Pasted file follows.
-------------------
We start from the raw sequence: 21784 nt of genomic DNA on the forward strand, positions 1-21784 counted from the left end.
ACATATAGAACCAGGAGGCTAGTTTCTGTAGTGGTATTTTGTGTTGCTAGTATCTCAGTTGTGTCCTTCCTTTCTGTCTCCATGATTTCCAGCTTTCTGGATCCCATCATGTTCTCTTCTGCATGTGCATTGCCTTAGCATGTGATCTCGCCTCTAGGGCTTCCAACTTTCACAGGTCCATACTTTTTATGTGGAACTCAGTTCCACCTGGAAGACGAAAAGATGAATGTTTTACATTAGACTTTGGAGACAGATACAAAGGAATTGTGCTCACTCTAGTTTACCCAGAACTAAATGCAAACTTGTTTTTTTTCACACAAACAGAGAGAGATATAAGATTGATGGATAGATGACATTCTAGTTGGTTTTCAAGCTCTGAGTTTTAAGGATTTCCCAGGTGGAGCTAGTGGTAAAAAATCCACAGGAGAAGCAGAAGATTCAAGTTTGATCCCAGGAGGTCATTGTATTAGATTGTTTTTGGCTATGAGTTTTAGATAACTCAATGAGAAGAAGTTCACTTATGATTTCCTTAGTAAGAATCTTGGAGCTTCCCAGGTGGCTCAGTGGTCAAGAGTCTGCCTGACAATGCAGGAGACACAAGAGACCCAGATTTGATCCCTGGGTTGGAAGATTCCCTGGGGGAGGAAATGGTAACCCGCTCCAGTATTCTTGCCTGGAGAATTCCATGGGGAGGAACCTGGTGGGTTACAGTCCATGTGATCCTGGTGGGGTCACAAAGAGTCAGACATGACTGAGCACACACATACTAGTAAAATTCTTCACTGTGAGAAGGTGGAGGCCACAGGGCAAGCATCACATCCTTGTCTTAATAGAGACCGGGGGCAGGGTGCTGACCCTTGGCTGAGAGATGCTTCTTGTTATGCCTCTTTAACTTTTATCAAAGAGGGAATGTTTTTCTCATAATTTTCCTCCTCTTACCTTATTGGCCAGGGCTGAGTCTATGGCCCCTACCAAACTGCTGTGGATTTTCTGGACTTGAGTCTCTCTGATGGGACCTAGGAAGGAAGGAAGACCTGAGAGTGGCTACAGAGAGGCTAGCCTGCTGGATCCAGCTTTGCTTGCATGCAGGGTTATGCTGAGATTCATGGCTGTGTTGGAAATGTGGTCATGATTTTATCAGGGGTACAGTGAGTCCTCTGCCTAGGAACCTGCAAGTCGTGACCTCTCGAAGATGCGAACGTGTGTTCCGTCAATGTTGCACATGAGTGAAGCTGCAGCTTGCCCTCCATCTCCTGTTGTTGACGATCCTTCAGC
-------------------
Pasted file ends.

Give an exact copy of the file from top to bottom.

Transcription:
We start from the raw sequence: 21784 nt of genomic DNA on the forward strand, positions 1-21784 counted from the left end.
ACATATAGAACCAGGAGGCTAGTTTCTGTAGTGGTATTTTGTGTTGCTAGTATCTCAGTTGTGTCCTTCCTTTCTGTCTCCATGATTTCCAGCTTTCTGGATCCCATCATGTTCTCTTCTGCATGTGCATTGCCTTAGCATGTGATCTCGCCTCTAGGGCTTCCAACTTTCACAGGTCCATACTTTTTATGTGGAACTCAGTTCCACCTGGAAGACGAAAAGATGAATGTTTTACATTAGACTTTGGAGACAGATACAAAGGAATTGTGCTCACTCTAGTTTACCCAGAACTAAATGCAAACTTGTTTTTTTTCACACAAACAGAGAGAGATATAAGATTGATGGATAGATGACATTCTAGTTGGTTTTCAAGCTCTGAGTTTTAAGGATTTCCCAGGTGGAGCTAGTGGTAAAAAATCCACAGGAGAAGCAGAAGATTCAAGTTTGATCCCAGGAGGTCATTGTATTAGATTGTTTTTGGCTATGAGTTTTAGATAACTCAATGAGAAGAAGTTCACTTATGATTTCCTTAGTAAGAATCTTGGAGCTTCCCAGGTGGCTCAGTGGTCAAGAGTCTGCCTGACAATGCAGGAGACACAAGAGACCCAGATTTGATCCCTGGGTTGGAAGATTCCCTGGGGGAGGAAATGGTAACCCGCTCCAGTATTCTTGCCTGGAGAATTCCATGGGGAGGAACCTGGTGGGTTACAGTCCATGTGATCCTGGTGGGGTCACAAAGAGTCAGACATGACTGAGCACACACATACTAGTAAAATTCTTCACTGTGAGAAGGTGGAGGCCACAGGGCAAGCATCACATCCTTGTCTTAATAGAGACCGGGGGCAGGGTGCTGACCCTTGGCTGAGAGATGCTTCTTGTTATGCCTCTTTAACTTTTATCAAAGAGGGAATGTTTTTCTCATAATTTTCCTCCTCTTACCTTATTGGCCAGGGCTGAGTCTATGGCCCCTACCAAACTGCTGTGGATTTTCTGGACTTGAGTCTCTCTGATGGGACCTAGGAAGGAAGGAAGACCTGAGAGTGGCTACAGAGAGGCTAGCCTGCTGGATCCAGCTTTGCTTGCATGCAGGGTTATGCTGAGATTCATGGCTGTGTTGGAAATGTGGTCATGATTTTATCAGGGGTACAGTGAGTCCTCTGCCTAGGAACCTGCAAGTCGTGACCTCTCGAAGATGCGAACGTGTGTTCCGTCAATGTTGCACATGAGTGAAGCTGCAGCTTGCCCTCCATCTCCTGTTGTTGACGATCCTTCAGC